Back to Food and diet. The Mail, as well as many other UK media outlets, presents a distorted version of a study exploring regional variations in diet among Victorian people, using surveys carried out at the time. While it may be that country-dwellers in generally had a better diet than their city dwelling counterparts, these findings don’t directly apply to What the research actually shows is that many people from both urban and rural populations in the UK were poor, had little food and were likely to be malnourished. Many relied on white bread, potatoes and some vegetables, with a little meat or milk if they could get it. There’s no new evidence that these people were healthier than the average UK citizen living today. In fact, the study shows that many died from infectious diseases. There’s little reporting of long-term illnesses like cardiovascular disease or dementia in the surveys included in the research, but it’s a bit of a stretch to say that this is all because the Victorian diet was healthier. It’s probably also because these conditions were not diagnosed as often and people just weren’t living long enough to develop them. The study is of historical interest but does not change the current healthy eating advice. The study was conducted by a single researcher from the University of Leicester.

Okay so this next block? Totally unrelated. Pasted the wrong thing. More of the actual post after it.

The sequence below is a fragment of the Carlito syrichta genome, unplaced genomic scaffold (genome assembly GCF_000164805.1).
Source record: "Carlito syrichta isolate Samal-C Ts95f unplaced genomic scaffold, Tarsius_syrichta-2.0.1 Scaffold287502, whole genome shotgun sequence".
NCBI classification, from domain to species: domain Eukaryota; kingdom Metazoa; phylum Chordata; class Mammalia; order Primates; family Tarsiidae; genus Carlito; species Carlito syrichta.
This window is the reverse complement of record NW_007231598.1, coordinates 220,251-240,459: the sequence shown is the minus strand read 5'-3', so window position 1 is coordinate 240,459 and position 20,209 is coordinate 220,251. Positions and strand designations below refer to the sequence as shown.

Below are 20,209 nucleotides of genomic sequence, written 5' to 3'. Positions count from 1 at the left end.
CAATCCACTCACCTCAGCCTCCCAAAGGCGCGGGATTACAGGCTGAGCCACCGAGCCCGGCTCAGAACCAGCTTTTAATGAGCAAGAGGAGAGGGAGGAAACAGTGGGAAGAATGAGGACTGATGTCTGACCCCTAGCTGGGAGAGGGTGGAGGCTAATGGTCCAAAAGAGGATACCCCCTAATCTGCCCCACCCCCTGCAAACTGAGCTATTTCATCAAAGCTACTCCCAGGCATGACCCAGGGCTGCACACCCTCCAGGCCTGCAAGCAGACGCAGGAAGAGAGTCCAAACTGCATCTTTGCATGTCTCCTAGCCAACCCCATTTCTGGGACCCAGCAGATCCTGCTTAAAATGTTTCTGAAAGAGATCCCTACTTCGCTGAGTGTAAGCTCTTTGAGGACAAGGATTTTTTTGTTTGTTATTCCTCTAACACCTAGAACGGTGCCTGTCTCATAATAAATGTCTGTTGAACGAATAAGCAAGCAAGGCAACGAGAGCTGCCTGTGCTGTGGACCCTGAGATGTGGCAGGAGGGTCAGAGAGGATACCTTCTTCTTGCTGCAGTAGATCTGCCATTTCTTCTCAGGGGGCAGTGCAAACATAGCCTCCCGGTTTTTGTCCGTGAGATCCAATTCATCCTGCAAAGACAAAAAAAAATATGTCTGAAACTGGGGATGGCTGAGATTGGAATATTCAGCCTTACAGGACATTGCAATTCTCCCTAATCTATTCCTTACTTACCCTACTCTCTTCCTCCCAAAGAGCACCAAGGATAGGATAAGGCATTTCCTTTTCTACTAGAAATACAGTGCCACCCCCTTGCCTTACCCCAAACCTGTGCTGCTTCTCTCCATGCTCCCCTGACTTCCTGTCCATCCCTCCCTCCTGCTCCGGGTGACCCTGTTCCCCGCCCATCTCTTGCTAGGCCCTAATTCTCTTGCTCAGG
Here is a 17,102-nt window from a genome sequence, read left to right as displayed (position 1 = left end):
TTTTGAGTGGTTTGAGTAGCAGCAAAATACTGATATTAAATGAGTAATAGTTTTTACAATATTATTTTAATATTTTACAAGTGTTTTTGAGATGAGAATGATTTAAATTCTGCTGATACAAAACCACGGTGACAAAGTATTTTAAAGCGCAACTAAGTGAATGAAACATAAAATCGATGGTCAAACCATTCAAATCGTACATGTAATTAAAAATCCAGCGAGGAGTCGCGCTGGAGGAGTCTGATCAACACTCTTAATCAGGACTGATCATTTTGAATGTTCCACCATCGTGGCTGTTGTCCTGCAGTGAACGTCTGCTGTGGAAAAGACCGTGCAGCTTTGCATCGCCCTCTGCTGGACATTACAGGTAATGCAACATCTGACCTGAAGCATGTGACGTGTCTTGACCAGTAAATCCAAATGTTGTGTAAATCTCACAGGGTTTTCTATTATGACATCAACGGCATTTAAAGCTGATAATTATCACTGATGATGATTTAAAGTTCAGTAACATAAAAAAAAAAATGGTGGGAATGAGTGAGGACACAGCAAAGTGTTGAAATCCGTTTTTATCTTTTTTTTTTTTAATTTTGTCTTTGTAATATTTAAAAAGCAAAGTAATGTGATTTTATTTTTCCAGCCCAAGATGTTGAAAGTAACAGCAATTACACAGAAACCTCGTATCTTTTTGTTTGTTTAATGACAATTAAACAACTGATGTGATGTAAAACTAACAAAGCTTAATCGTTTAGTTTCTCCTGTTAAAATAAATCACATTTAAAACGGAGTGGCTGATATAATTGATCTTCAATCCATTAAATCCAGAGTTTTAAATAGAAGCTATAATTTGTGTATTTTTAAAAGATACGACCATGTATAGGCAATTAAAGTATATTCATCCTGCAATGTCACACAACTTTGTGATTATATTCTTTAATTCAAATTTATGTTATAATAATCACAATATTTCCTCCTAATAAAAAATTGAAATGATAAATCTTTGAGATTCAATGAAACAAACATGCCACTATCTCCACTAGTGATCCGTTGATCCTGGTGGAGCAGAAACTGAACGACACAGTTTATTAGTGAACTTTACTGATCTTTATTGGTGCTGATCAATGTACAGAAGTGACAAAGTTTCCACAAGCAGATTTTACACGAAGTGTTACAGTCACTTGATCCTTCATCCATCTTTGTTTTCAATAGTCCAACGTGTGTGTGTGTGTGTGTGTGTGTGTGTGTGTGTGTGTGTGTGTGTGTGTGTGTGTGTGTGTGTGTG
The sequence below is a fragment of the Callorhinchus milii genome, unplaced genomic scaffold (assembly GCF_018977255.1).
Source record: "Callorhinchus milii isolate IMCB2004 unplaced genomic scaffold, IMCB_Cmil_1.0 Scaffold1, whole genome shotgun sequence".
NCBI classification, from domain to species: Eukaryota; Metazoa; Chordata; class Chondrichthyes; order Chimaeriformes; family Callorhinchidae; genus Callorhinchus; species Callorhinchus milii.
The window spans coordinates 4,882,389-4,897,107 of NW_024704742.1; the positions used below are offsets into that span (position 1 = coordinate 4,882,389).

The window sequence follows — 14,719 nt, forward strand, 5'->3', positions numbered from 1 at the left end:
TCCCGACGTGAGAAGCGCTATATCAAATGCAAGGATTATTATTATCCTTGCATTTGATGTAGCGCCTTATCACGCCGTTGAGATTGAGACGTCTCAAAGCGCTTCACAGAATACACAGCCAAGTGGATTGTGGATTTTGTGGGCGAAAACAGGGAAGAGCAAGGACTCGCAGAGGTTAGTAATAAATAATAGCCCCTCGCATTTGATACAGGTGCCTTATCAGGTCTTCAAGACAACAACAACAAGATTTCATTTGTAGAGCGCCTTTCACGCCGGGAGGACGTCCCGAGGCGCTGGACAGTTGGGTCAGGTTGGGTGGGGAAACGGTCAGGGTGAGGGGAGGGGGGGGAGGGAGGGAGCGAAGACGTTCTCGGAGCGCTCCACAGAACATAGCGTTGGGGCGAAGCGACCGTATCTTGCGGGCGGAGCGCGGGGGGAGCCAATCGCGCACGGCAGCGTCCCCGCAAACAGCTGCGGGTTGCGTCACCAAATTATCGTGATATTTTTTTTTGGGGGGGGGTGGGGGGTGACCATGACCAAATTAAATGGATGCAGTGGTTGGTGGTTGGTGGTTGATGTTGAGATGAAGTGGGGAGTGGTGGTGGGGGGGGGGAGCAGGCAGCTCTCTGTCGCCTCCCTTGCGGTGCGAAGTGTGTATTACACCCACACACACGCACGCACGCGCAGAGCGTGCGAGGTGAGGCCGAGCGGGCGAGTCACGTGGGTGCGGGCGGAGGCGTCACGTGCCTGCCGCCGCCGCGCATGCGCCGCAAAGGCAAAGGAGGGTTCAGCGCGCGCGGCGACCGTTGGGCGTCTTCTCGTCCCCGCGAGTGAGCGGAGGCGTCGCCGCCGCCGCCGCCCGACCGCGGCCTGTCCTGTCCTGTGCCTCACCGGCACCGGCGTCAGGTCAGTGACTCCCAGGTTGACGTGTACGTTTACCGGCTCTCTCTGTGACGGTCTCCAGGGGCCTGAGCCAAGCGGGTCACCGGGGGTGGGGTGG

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In this article we use a multiplicity of sources to document food availability in the period — and cross-reference this against earnings data to create a qualitative overview of the mid-Victorian diet, backed up by quantitative data where available and credible. Our findings reveal that in contrast to received wisdom, working-class mid-Victorians ate a superior version of the Mediterranean diet, with a much higher consumption of vegetables and fruits than has hitherto been realized. The positive impact of this diet on mid-Victorian health is described in the last article in this series, as are the implications for public health policy and research today.